Lord Byron, the Heyer Walk and Lady Caroline Lamb

Byron c 1813 by Thos Phillips

Byron c 1813 by Thos Phillips

As promised in Sarah’s Byron blog last week, this is Sophie’s take on Byron. Enjoy.

When I studied the Romantic poets in my university English Literature course, Lord Byron was the odd man out. His sensibilities, not to mention his gravitas, didn’t seem in the same class as Wordsworth’s, Keats’s or my beloved Shelley’s.

At that time, I thought that was because of his character and advantages of birth—an aristocrat, an arrogant bad boy, a traveller with a taste for the fleshpots. He was, well, a bit raffish, with a brisk way of discarding emotional attachments. It showed in his poetry. I didn’t like him very much. And I don’t think many of my tutors did either.

The Grand Sophy paperback coverIn Georgette Heyer terms, he was more Sir Montagu Revesby than Augustus Fawnhope.

Or so I thought.

Georgette Heyer Walk

Then, some years ago now, a group of friends and fellow Georgette Heyer Fans were coming to London.

Berry Brothers & Rudd, St James's

Berry Bros & Rudd, St James’s
Philafrenzy Own work CC BY-SA 4.0, Link

To amuse them, I put together a walk round some of the places in Mayfair that she mentions in her Regency novels. (More details in this blog on the wonderful Word Wenches site.)

Lord Byron cropped up no fewer than three times en route. I wasn’t expecting it and, as he only gets a couple of name checks in the Heyer canon, I often leave him out on the Walk itself. But they all told me something about him that surprised me.

Wicked Lord Byron

Newstad Abbey, seat of Lord Byron

Newstead Abbey, Byron’s seat by Andy Jakeman
CC BY-SA 2.0, Link

Being an aristocrat did not give poet Byron all the advantages with which I had, in my ignorance, endowed him. He might have inherited a title and a stately home (from a great-uncle), but they came encumbered by crippling debt and more than a whiff of scandal across the generations.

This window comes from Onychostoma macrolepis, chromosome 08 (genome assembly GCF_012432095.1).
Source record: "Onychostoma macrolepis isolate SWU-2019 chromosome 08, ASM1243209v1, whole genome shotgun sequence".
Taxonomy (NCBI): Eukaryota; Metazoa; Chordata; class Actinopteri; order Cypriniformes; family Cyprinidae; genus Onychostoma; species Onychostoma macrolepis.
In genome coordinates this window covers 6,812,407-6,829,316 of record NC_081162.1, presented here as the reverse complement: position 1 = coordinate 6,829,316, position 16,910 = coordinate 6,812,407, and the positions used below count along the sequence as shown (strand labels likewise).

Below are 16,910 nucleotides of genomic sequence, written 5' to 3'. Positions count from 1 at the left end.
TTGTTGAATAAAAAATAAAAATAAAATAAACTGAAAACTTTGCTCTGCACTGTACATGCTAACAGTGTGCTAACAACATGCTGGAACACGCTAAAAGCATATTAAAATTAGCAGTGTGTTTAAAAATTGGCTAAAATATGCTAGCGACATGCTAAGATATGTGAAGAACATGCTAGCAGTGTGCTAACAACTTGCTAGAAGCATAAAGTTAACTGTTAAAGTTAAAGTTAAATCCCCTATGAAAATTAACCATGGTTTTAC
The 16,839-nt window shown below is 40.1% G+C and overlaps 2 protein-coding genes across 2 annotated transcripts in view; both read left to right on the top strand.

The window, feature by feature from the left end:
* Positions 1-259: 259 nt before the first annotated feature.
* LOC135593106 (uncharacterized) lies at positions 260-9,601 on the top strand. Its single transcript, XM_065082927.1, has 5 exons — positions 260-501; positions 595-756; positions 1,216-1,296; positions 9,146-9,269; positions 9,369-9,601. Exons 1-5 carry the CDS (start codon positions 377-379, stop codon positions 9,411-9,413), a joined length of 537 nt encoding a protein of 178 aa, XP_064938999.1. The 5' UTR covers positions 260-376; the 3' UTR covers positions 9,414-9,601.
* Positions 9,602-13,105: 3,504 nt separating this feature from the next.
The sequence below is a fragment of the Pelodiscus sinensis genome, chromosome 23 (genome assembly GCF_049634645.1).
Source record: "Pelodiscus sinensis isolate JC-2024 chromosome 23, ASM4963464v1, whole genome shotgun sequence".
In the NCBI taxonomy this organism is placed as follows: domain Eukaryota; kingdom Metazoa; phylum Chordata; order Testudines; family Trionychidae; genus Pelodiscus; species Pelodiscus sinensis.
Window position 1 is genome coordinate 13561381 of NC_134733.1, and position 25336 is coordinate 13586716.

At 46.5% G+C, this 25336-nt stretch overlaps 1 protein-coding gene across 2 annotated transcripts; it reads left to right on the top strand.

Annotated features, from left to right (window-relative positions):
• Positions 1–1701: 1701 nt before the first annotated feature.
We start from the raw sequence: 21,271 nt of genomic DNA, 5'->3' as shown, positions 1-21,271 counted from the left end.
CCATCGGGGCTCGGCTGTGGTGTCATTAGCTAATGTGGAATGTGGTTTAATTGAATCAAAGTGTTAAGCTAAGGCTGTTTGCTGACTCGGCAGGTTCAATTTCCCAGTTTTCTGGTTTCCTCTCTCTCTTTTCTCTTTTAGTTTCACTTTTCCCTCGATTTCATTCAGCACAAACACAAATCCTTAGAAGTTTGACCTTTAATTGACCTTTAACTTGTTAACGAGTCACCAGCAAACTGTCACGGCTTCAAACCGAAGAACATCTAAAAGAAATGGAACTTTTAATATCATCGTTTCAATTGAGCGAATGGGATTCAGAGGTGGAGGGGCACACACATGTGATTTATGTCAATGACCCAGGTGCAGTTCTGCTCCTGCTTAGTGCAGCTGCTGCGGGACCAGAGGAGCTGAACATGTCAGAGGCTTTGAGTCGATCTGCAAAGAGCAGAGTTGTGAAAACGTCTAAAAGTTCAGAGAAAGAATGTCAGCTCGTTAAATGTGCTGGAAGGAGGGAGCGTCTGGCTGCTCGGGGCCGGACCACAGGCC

His predecessor, William, the 5th Baron Byron, was accused of murder and sent to the Tower of London to await trial by his peers, the House of Lords, in 1765. The victim was a neighbour of the family pile, Newstead Abbey, and some sort of distant cousin of Byron’s.

c

Pall Mall and St James’s Palace 1763

The two had been drinking in The Star and Garter tavern, 94-95 Pall Mall, on the south side of the street. They had been arguing about the amount of game on their respective estates and decided to settle the matter at sword point. They retired to an ill-lit room and, in the course of the duel, Byron thrust his sword through Chaworth’s stomach. The latter lived long enough to complain that he had not been of sound enough mind to insist they fight in a location with better lighting. He died the following day. They must have been pissed as newts, both of them.

In the end, the 5th Baron’s peers only convicted him of manslaughter and he paid a small fine. But some lurid tales, based in part on his already dubious reputation, had circulated during his incarceration. The mud stuck.

Mad, Bad and… Broke?

gold coinsWicked William’s financial straits only added to the murk. Eventually, he tried to set up a marriage between his son and an heiress to save the entailed estate. But the son ran away with another girl before the deal was done and then died, leaving a grandson who would not be of age to consent to break the entail until 1791.

After that there was no hope of recovery. The contents of Newstead Abbey were sold at auction in 1776.